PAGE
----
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Beginning April 10, we’re resuming Saturday hours from 10 a.m. until 1 p.m. It’s good to feel like we’re edging back toward normal.
The Friends of the Library annual luncheon is Friday, April 9, from 11:30 a.m. until 1:30 p.m. You have a choice of Crawfish Bisque or Taco Soup with dessert and drink for $10. Tickets are on sale now in the library and must be purchased by April 5. All meals this year are take out. Proceeds benefit the library. The Friends group does so much for the library, including providing money for Summer Programs.
Book Club begins again April 15 at 6 p.m. We can’t meet in person yet, so we’ve decided to do Zoom meetings until we can all get back together. The April book is The Paris Library by Janet Skeslien Charles. This wonderful piece of historical fiction tells the story of the American Library in Paris during World War II. The plot moves back and forth from WWII to today. Call or send me your email address and we’ll include you in the Zoom meeting.
Natalie’s Preschool Story Time will be back in swing Tuesday, April 6, at 11 a.m. She has so many plans for our little people, including planting their own garden! Bring your preschooler for great stories and activities.
Four Hall of Fame authors are featured in the April Library Reads list, including Jennifer McMahon with her book, The Drowning Kind. “The waters of Brandenburg Springs are said to have miraculous curative properties, but rumor has it that the healing always comes with a price. When Jax’s sister drowns in a pool filled with the spring’s water, she must discover the truth behind the legends. This is a great, creepy supernatural thriller.” (4-6) Mara Bandy Fass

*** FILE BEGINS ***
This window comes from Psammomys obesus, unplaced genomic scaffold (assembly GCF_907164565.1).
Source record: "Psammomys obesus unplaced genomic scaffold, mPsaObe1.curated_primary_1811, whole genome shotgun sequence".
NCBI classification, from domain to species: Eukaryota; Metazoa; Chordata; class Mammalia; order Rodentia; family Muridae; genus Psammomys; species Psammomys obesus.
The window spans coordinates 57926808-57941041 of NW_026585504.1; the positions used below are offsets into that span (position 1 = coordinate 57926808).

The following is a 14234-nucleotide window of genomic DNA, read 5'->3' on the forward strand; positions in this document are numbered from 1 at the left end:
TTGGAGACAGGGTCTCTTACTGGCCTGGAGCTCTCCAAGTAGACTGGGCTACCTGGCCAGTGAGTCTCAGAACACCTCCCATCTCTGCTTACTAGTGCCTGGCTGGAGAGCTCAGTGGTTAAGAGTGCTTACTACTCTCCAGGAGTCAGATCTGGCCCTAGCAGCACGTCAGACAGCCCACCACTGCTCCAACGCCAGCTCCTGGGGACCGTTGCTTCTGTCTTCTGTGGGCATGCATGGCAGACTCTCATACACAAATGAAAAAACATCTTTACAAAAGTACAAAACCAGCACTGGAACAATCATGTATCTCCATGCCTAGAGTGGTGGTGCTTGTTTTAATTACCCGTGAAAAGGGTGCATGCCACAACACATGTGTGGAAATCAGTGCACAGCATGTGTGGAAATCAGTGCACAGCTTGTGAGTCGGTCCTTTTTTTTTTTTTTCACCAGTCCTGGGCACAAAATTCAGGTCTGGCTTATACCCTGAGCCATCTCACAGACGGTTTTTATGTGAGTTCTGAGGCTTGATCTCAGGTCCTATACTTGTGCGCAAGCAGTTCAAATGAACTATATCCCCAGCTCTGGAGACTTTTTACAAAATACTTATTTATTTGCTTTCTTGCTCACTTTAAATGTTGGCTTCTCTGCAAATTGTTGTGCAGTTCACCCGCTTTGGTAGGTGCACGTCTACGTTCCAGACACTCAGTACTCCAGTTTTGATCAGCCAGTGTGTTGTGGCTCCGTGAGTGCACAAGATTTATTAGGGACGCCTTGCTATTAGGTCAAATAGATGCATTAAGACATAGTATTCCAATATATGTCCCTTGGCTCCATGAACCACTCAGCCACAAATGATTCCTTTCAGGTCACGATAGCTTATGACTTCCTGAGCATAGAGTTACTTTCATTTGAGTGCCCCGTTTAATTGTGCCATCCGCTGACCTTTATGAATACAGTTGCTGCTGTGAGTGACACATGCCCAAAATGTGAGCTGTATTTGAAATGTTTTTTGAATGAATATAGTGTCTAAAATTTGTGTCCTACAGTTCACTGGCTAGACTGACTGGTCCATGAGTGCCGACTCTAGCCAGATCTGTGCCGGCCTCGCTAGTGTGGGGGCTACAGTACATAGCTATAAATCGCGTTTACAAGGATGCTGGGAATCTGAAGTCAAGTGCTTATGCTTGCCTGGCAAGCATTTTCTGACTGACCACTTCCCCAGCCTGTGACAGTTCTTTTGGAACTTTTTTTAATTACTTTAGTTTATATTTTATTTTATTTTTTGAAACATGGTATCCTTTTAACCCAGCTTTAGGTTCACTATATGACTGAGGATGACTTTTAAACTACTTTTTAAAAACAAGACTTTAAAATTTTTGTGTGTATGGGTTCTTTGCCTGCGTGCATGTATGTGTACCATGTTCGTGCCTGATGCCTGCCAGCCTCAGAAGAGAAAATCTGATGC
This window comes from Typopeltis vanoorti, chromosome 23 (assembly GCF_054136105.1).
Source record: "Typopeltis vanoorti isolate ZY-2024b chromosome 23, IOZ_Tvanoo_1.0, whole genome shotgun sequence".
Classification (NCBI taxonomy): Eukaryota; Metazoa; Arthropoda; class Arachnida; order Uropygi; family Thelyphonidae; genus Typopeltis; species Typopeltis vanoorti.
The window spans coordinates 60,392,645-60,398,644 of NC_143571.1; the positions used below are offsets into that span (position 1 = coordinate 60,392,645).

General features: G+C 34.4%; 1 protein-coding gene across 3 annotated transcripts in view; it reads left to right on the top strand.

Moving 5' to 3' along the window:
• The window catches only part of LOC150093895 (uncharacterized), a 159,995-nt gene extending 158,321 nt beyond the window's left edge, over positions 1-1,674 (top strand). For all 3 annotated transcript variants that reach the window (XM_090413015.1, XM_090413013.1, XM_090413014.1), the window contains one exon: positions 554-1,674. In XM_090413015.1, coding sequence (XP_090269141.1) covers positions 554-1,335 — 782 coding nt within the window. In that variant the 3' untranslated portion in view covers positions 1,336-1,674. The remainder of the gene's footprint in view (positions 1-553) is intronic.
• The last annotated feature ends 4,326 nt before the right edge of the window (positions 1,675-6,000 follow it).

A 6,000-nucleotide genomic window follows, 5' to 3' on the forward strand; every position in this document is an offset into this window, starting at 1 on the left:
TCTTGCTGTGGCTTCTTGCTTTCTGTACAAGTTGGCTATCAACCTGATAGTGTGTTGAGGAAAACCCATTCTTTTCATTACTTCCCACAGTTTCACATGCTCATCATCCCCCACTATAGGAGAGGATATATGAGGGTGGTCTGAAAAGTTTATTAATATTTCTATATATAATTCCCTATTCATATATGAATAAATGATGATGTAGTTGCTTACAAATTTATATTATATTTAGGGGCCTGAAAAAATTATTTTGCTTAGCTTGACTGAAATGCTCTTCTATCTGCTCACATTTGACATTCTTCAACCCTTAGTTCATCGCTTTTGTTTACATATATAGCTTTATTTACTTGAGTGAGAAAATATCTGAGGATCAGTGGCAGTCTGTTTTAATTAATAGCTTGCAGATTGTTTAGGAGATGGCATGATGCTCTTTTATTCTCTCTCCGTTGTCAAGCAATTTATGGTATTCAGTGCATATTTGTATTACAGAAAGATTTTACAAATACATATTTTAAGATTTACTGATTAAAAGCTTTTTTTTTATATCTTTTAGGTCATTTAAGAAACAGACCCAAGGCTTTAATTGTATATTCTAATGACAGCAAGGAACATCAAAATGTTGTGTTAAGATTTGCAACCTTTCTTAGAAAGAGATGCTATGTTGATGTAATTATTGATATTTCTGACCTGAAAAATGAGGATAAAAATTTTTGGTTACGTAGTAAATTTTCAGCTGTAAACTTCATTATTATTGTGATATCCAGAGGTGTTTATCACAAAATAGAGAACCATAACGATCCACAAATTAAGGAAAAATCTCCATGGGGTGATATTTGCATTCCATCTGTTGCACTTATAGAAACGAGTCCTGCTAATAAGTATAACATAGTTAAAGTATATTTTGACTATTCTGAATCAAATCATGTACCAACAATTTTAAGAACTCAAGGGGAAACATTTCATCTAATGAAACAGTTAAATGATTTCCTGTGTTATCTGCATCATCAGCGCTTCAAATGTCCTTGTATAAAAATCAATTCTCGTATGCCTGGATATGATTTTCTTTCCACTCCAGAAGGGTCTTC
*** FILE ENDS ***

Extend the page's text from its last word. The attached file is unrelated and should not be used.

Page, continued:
The Good Sister is a novel by Sally Hepworth. “Rose and Fern have a strong sisterly bond, but their dark secrets may bind them more strongly than they think. How far would you go to protect your sister? Dark and compelling, this psychological suspense story has a taut pace and plenty of twists to keep readers guessing.” (4-13) Jen Chzourk
Joshilyn Jackson’ s latest is Mother May I. “Bree is a suburban mom with a lot on her plate. Her life changes when her baby is kidnapped and she has to complete a series of tasks to get her child back. This is the perfect kind of psychological thriller, a scorching page turner featuring a rocking plot and intense character development.” (4-6) Cari Dubiel
Circling the Sun by Paula McLain is one of my favorite books, so I’m looking forward to her new book, When the Stars Go Dark. “In 1993, troubled detective Anna returns to her hometown, where a girl has gone missing. As Anna helps search for the girl, both their pasts are revealed. This is a beautifully written, haunting thriller offering a fascinating look at how missing cases were handled pre-internet.” (4-13) Alissa William
Lilly just finished and recommends Ash Princess by Laura Sebastian. “This is a ‘teen’ book that is an intriguing read for adults, too. Labeled Fantasy, this book is more about life and where you place your loyalty and trust. It’s a reminder of slavery in America and the Nazi regime in Germany, but it’s not all dark. It’s more about finding your strength to do what is right, even when the line is blurry.”
The Masterpiece Theatre remake of All Creatures Great and Small just finished its first season on PBS. It is absolutely wonderful and made me want to reread the series. Gaylon and I began listening to the first audio book as we drove home last week from Branson. We laughed and cried all the way home. The narrator is the actor who plays James Herriot. Listening to this book was like visiting with an old friend. If you aren’t familiar with the books, I can’t think of any others I would recommend more than these. They are treasures. By the way, we have the first season DVD in the library.
Grab a good book and enjoy this beautiful spring weather!
Helen Thompson, Director - Mount Pleasant Library